An estimated $10 billion is spent yearly on unproven arthritis remedies, making people with arthritis prime targets for unproven health claims, according to the Arthritis Foundation. "Our Surf Day participants identified numerous Web sites promoting a wide variety of unproven 'cures' and devices for arthritis, and we know a multitude of similar sites are still out there," said Angela McMillan, Director of Interactive Resources for the Arthritis Foundation. "Nearly 43 million Americans cope daily with the pain and limitations arthritis can bring, and protecting them from the unproven remedy market is an ongoing concern. Any unproven remedy, no matter how harmless, can become harmful if it stops or delays someone from seeking a prescribed treatment program from a knowledgeable physician. Fortunately, there are many things people with arthritis can do to make life with arthritis easier and less painful. The first course of action is contacting the Arthritis Foundation to get reliable information."
According to the Association of Cancer Online Resources, cancer touches the lives of every American. In 1998, more than 1.2 million Americans will be diagnosed with cancer and more than 550,000 are expected to die from cancer. "Cancer treatments are complex. In managing their conditions, cancer patients and their loved ones must have access to basic scientific and clinical information and the most recent scientific developments," said Gilles Frydman, President of ACOR, a large not-for-profit organization that provides support and information to cancer patients and their care givers. "It is also important to know how to evaluate promotional claims on the Internet. ACOR's experience demonstrates that the Internet can be a powerful tool in empowering patients and their care givers by directing them to state of the art treatments and ongoing clinical trials. Unfortunately, the Internet can also be easily used by fraudulent marketers to promote unproven treatments to desperate people. Unproven regimens can cause cancer patients to lose precious time, which can ultimately cost them their lives. This Surf Day event will help patients and their care givers become aware of the pitfalls of the Internet as they use this unique tool in managing their health."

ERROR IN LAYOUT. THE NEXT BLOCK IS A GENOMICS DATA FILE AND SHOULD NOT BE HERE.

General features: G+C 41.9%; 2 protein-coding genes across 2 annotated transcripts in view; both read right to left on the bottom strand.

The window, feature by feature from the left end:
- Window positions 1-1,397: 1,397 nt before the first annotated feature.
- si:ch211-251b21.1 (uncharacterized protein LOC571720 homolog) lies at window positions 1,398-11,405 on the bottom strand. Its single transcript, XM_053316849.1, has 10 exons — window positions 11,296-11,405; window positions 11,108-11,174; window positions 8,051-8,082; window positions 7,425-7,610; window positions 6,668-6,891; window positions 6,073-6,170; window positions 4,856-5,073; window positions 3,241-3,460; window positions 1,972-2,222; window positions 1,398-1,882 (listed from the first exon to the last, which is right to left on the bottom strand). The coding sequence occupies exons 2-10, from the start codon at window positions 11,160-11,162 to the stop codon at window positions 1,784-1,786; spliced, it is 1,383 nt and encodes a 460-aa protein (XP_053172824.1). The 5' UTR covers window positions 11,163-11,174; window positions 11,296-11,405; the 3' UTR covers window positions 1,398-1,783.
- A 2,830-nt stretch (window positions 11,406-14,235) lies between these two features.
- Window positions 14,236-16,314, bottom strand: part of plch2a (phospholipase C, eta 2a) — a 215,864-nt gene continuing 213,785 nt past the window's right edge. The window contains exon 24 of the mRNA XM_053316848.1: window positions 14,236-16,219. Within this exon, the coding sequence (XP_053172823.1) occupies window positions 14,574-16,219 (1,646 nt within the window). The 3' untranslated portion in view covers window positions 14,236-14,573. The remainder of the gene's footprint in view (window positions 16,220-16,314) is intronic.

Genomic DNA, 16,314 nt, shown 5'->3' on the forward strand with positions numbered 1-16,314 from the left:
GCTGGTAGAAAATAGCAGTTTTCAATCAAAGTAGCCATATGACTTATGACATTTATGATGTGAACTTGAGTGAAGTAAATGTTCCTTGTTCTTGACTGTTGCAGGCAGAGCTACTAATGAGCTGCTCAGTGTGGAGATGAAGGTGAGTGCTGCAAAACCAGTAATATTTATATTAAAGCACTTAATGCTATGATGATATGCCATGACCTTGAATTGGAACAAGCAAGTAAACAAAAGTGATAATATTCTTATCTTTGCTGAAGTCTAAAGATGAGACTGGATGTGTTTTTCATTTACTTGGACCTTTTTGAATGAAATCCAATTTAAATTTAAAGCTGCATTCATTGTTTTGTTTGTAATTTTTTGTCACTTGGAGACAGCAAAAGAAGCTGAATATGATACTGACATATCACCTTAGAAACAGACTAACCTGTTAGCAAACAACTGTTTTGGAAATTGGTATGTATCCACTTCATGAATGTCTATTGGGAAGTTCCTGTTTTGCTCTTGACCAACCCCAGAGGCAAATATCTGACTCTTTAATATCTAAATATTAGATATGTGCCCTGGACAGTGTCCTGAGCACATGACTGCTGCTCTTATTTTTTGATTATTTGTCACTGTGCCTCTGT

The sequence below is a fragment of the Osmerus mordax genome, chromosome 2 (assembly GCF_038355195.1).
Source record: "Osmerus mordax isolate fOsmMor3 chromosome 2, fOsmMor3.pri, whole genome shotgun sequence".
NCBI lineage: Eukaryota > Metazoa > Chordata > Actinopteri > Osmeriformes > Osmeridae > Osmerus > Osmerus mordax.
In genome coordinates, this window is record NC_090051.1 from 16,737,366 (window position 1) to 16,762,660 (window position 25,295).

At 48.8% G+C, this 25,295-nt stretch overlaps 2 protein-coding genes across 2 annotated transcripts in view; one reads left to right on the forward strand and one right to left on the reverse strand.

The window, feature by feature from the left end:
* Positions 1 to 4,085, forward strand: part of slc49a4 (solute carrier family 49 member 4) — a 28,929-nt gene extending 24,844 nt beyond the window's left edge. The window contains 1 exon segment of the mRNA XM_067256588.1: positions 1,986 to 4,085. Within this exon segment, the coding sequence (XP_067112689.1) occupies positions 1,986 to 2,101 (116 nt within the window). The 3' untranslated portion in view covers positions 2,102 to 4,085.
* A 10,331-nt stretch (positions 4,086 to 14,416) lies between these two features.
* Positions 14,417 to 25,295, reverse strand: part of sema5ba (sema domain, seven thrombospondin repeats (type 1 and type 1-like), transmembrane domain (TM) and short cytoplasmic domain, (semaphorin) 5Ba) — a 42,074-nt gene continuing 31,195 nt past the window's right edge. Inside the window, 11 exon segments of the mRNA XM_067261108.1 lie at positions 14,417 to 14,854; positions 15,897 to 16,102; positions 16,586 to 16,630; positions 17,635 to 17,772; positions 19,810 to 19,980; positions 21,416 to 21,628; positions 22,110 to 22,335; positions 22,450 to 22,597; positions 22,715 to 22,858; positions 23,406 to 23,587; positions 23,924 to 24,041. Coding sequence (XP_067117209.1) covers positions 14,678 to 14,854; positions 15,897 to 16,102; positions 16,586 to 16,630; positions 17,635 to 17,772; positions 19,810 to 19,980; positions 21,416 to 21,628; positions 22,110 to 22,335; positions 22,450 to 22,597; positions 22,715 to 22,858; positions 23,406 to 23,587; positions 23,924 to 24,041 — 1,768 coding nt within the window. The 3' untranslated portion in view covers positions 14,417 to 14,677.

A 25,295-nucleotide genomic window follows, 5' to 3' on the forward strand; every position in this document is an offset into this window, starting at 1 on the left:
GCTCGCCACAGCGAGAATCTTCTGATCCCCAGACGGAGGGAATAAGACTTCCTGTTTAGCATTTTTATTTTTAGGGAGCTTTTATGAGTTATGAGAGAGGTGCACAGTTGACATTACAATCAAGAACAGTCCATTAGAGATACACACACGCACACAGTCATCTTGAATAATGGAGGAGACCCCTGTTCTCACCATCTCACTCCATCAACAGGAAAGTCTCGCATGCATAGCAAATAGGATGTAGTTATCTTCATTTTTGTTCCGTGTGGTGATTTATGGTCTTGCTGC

"The Internet Healthcare Coalition is pleased to have been asked to participate in the 1998 International Health Claim Surf Day," said Mark Boulding, spokesman for IHC, a nonprofit organization with a diverse membership whose mission is to promote quality healthcare resources on the Internet through education and community-building. "By raising awareness of information quality issues, Surf Day helps consumers and professionals make the best use of the Internet for online health care."
The FTC offers these tips to avoid health fraud: